Jessica Booth
January 05, 2018 9:50 am

At this point, you’ve likely heard the name “Michael Wolff” more than a few times this week. He’s the guy who wrote Fire and Fury: Inside The Trump White House. The book — which was released today, January 5th — is currently flying off shelves, which may have you wondering: Who is Donald Trump expert Michael Wolff, and how did he manage to pull this off?

Fire and Fury is, perhaps, Wolff’s biggest claim to fame, but it’s certainly not his only work. Wolff, 64, is a seasoned journalist who has written extensively about other controversial men in power, like Harvey Weinstein and Rupert Murdoch.

Wolff got his start in journalism working as a copy boy for The New York Times. Since then, he’s been a columnist at New York Magazine and USA Today, a regular contributor for The Guardian, The Hollywood Reporter, the U.K.’s edition of GQ, a contributing editor at Vanity Fair, and editorial director of Adweek Media. He won a National Magazine Award for commentary in both 2002 and 2004. In 2007, he launched his own news site called Newser.com.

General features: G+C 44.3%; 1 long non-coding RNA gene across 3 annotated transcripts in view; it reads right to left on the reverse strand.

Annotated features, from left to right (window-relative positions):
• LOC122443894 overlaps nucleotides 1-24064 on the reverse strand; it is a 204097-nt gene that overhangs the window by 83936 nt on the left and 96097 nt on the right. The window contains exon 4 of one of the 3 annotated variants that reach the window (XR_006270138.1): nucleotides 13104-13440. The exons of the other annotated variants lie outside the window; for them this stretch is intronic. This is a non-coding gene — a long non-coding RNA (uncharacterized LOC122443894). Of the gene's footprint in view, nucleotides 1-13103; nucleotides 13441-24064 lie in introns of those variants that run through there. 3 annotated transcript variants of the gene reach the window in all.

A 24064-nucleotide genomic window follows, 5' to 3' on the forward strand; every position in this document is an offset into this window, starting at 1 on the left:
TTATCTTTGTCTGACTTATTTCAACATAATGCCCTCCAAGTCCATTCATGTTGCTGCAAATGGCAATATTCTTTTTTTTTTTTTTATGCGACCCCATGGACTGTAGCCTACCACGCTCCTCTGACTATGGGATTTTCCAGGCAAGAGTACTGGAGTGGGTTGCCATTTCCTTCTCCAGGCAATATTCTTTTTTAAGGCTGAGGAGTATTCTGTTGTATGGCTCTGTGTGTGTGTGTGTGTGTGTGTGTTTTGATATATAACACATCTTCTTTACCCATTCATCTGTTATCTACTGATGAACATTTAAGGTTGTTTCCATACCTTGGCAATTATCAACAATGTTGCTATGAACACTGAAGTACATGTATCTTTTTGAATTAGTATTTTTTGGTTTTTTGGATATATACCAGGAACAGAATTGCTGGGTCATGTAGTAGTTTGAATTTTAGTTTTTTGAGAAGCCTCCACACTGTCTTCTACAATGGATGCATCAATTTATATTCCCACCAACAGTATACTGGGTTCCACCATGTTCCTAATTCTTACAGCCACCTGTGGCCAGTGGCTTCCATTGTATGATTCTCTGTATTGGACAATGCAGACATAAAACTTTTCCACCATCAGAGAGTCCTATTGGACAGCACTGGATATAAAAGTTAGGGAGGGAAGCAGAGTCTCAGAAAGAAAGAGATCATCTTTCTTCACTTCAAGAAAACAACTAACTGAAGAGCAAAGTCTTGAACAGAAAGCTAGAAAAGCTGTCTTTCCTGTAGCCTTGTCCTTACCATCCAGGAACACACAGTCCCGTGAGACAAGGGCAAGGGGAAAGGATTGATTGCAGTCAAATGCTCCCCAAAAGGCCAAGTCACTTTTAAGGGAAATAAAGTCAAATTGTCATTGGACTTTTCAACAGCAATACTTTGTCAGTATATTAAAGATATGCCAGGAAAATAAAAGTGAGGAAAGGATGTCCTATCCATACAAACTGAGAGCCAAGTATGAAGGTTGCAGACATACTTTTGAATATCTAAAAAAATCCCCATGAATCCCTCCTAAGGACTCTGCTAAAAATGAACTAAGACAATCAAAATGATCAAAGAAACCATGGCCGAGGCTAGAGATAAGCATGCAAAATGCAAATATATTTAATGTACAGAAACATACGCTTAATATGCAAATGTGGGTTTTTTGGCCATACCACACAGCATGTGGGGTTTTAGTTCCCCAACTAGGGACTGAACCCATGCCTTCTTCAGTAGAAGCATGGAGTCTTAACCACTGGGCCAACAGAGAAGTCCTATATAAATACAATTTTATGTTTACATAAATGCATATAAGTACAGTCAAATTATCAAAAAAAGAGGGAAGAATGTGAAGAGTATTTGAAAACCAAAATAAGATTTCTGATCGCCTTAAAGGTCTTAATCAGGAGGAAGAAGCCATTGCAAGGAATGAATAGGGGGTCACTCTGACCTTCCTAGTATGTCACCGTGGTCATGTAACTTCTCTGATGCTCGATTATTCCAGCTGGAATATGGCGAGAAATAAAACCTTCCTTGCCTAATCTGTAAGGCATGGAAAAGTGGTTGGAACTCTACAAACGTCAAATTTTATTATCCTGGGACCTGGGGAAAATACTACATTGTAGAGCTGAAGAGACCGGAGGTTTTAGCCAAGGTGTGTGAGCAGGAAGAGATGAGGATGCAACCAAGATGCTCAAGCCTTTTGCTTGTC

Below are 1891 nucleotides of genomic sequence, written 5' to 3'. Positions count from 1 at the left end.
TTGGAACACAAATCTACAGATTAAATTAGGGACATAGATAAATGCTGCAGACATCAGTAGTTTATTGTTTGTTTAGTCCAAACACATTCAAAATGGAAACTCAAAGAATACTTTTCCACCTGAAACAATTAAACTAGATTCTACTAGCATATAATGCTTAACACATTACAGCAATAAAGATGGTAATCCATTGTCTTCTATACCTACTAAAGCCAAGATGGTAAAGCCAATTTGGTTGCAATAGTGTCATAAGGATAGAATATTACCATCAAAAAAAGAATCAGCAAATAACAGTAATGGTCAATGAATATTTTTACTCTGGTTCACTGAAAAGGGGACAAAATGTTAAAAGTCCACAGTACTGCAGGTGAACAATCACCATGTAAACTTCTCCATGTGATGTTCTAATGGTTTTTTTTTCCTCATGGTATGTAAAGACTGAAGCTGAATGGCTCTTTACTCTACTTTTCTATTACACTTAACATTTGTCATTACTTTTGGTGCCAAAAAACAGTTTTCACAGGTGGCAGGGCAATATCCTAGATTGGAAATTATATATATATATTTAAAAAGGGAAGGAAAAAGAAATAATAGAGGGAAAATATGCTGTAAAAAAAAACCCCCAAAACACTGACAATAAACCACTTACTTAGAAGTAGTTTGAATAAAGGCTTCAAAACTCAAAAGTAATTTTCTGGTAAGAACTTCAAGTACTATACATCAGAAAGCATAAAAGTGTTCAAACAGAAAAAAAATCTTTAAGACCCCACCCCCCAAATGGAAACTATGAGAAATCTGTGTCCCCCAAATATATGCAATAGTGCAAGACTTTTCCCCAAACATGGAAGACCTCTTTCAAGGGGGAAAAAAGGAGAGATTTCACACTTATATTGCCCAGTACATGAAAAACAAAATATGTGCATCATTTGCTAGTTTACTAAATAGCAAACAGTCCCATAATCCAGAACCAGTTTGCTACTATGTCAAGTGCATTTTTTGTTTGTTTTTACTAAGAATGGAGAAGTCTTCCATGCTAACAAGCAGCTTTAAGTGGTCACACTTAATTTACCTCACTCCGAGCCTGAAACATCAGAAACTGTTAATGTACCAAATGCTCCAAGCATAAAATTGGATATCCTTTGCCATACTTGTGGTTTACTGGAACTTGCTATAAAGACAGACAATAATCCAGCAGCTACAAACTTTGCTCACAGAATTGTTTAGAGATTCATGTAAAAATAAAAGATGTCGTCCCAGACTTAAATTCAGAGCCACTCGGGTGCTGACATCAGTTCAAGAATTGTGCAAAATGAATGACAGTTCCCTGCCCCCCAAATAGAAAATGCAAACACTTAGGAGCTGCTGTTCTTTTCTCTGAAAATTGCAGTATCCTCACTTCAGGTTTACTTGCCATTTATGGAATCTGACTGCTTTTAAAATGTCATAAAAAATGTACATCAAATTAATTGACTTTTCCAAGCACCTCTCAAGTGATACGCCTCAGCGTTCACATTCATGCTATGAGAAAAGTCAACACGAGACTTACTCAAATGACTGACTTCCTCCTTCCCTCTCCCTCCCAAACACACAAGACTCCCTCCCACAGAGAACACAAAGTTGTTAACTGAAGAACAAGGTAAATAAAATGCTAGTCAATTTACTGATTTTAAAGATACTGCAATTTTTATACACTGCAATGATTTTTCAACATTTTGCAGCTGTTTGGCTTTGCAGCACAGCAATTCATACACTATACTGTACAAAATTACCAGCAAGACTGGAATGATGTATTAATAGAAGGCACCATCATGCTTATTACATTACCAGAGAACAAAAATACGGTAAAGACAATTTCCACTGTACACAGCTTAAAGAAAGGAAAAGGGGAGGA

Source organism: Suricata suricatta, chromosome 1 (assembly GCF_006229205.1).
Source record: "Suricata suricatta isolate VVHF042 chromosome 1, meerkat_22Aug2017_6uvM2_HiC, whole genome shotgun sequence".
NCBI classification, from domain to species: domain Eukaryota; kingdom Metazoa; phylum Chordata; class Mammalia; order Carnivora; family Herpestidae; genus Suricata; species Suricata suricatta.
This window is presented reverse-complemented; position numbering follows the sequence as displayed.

In 1979, Wolff published his first book, White Kids, about coming of age in the 1970s. He would go on to write six more books, including a biography of Rupert Murdoch entitled The Man Who Owns the News: Inside the Secret World of Rupert Murdoch (after having access to him and his family).

In 2016, Wolff was granted access to the Trump administration by Trump himself (or so says Wolff; Trump has since denied this claim). The Trump administration insists that the claims Wolff makes in Fire and Fury are completely untrue.

While the legitimacy of Wolff’s claims have not been called into question by many outside Trump’s inner circle, his reporting tactics have. Critics have previously accused him of unethical reporting practices, and for this newest book, some say that he uses material that was supposed to be off the record.

Before writing Fire and Fury, Wolff allegedly appealed to the president through flattery. In an interview on the Today show, Wolff said, “I said what was necessary to get the story.”

Regardless what you think of Wolff’s tactics, the book seems like one we have to read.

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